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Here is how women are taking the lead when it comes to money

Asia businesswoman looking out of office window
Asia businesswoman looking out of office window

Here is how women are taking the lead when it comes to money

Sorry guys but women make better investors

Investing is traditionally thought of as a male-centric activity, but women may actually be better suited to taking the bull by the horns. Here’s why.

Keen on long term relationships and with an eye on a secure future, it’s no wonder that women make better investors than men.

According to the recent Emerging Affluent Study 2018, conducted across 11 countries, it’s women that are leapfrogging up the social ladder, exceeding their parents at every level and successfully “supercharging” their fast track to financial independence. Globally, 55% of this “supercharged” group are women, outstripping their male counterparts.

So, it’s no surprise that research by the Harvard Business Review has revealed that women investors in Asia are increasingly generating their own wealth and are more assured of their financial literacy than their spouses.

Here’s why women may actually be better at investing than men.

They Trade Less – But Trade Smarter

In general, women are less likely to engage in short term trades compared to men. A study by the University of California, Berkeley, published in the Quarterly Journal of Economics found that men make 45% more trades than women.

The more you trade, the more likely you are to eat into your returns paying trading fees. On the flip side, sticking to a fixed portfolio of stable, low-yielding assets, helps to increase the stability of investment habits, and keeps you from making impulsive investment decisions.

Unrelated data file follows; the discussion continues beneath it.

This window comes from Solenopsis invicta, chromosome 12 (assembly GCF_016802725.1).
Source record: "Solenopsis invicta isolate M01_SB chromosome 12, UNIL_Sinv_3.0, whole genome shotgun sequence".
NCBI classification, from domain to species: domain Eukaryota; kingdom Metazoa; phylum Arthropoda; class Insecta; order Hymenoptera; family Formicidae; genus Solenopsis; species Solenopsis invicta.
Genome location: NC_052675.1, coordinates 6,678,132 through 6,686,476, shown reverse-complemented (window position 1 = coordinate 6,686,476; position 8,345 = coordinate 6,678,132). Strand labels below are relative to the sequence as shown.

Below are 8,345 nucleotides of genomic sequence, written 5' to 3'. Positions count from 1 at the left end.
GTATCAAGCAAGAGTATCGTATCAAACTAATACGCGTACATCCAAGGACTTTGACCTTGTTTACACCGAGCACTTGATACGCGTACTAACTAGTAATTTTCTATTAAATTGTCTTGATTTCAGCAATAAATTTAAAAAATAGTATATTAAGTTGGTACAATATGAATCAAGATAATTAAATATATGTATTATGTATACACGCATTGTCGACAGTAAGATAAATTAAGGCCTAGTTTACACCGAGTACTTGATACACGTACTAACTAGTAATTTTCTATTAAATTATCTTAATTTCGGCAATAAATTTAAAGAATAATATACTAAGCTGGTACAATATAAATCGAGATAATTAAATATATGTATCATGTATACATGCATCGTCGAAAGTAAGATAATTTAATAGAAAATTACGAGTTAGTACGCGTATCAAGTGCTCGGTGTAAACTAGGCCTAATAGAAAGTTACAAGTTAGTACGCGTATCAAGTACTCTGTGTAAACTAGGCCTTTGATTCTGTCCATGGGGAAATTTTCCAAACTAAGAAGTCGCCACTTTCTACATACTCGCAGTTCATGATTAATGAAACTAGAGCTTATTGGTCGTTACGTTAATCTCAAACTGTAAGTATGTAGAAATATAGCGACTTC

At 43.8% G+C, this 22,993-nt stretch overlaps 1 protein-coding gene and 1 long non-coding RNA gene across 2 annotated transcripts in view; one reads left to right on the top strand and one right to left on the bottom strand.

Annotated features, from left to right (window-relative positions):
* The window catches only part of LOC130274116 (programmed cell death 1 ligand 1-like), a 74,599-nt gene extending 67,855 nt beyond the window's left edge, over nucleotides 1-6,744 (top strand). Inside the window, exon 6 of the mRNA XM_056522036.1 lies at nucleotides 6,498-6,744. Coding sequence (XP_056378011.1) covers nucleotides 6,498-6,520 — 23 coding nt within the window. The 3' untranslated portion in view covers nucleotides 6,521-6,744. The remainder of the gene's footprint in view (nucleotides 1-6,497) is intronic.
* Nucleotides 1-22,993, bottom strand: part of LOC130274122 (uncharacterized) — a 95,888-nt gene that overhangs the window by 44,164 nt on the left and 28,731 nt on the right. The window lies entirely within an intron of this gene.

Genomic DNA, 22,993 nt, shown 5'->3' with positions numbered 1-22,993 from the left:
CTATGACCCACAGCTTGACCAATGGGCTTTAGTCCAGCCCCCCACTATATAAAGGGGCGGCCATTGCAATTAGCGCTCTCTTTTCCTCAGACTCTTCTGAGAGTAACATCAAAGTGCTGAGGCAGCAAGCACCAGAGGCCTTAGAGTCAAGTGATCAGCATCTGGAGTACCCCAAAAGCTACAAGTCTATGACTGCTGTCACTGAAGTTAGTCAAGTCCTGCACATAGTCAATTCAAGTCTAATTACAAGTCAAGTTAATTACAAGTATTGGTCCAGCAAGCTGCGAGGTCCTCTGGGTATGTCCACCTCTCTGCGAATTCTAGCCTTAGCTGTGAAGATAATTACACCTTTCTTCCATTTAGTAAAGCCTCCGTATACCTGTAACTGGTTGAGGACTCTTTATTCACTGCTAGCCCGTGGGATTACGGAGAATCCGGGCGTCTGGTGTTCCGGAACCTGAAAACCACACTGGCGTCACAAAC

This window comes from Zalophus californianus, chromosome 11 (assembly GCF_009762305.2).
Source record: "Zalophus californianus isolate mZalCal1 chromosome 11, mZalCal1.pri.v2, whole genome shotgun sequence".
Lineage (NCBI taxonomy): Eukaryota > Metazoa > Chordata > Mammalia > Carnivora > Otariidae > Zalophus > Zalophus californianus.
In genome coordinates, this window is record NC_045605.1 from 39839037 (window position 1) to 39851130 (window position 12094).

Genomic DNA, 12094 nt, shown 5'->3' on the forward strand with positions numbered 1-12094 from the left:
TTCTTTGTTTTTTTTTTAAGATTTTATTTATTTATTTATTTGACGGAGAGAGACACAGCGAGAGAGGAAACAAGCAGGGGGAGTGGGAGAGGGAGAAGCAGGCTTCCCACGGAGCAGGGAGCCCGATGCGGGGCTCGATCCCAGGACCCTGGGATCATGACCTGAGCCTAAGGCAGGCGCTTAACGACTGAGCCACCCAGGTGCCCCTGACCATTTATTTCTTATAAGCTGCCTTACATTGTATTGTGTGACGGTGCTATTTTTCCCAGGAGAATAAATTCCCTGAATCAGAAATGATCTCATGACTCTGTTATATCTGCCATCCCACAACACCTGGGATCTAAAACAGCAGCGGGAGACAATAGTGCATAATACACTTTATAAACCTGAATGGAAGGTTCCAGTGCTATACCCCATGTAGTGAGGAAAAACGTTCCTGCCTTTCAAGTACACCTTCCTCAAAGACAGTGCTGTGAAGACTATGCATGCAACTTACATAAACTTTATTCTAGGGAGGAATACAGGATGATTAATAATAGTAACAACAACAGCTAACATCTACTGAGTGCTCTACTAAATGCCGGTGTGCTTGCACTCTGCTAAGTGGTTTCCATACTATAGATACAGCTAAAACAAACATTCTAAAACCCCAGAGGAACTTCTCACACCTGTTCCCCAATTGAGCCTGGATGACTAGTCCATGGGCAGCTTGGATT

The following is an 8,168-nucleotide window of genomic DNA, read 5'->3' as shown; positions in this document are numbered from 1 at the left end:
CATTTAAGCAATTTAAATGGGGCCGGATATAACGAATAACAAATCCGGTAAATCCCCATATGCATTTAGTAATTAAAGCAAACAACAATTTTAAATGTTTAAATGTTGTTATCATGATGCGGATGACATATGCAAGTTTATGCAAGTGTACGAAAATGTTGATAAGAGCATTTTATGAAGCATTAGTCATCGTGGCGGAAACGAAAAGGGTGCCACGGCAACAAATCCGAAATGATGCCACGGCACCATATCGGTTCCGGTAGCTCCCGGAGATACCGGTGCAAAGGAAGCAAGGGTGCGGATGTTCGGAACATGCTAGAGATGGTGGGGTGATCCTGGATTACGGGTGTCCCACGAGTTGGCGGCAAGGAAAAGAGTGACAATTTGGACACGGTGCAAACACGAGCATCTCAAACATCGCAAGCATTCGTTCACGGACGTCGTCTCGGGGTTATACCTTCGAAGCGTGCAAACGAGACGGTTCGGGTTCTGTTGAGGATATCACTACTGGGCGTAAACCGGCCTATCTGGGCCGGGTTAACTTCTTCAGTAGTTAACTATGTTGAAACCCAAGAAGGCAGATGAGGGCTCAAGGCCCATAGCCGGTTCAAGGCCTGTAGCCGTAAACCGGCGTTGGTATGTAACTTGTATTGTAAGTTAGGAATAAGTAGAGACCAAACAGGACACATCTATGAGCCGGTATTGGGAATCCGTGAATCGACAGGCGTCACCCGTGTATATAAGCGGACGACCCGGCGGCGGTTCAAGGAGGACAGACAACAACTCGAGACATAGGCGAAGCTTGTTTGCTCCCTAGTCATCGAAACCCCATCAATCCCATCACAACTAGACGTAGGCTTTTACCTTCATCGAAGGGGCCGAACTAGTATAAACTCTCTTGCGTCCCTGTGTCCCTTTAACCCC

They Buy and Hold Their Nerve

Women have long-term goals, which guide their investing habits. They are known as “buy and hold” investors, who are saving up for milestones such as their child’s university education and their own retirement.

Based on a national survey conducted by financial services firm LPL Financial, women investors tend to research potential investments in depth before deciding on their asset allocations to ensure they can benefit from better portfolio returns.

A study co-authored by researchers at the University of New South Wales and University of Sydney Business School also revealed that women investors are more likely to follow stable trading patterns, buying underpriced stocks and selling overpriced stocks over both short- and long-term periods, making the most of the opportunities offered by fluctuating markets.

They Use Empathy

The same study by the University of California, Berkeley, highlights how neuro-economists have found women to be more empathetic and tuned in to cues. This, they say, may enable them to enjoy greater trading intuition.

They Are Not Afraid To Ask For Help

Women’s investment success may be in part to their willingness to ask for expert help. Research by financial services company Fidelity revealed that close to 10% more women used professionally managed accounts compared to men. Among male investors, 64% preferred to manage their own investments4.

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Disclaimer :

This article is for general information only and it does not constitute an offer, recommendation or solicitation to enter into any transaction. This article has not been prepared for any particular person or class of persons and it has been prepared without regard to the specific investment or insurance objectives, financial situation or particular needs of any person. You should seek advice from a licensed or an exempt financial adviser on the suitability of a product for you, taking into account these factors before making a commitment to purchase any product. In the event that you choose not to seek advice from a licensed or an exempt financial adviser, you should carefully consider whether the product is suitable for you. You are fully responsible for your investment decision, including whether the Online Trading service is suitable for you. The products/services involved are not principal-protected and you may lose all or part of your original investment amount.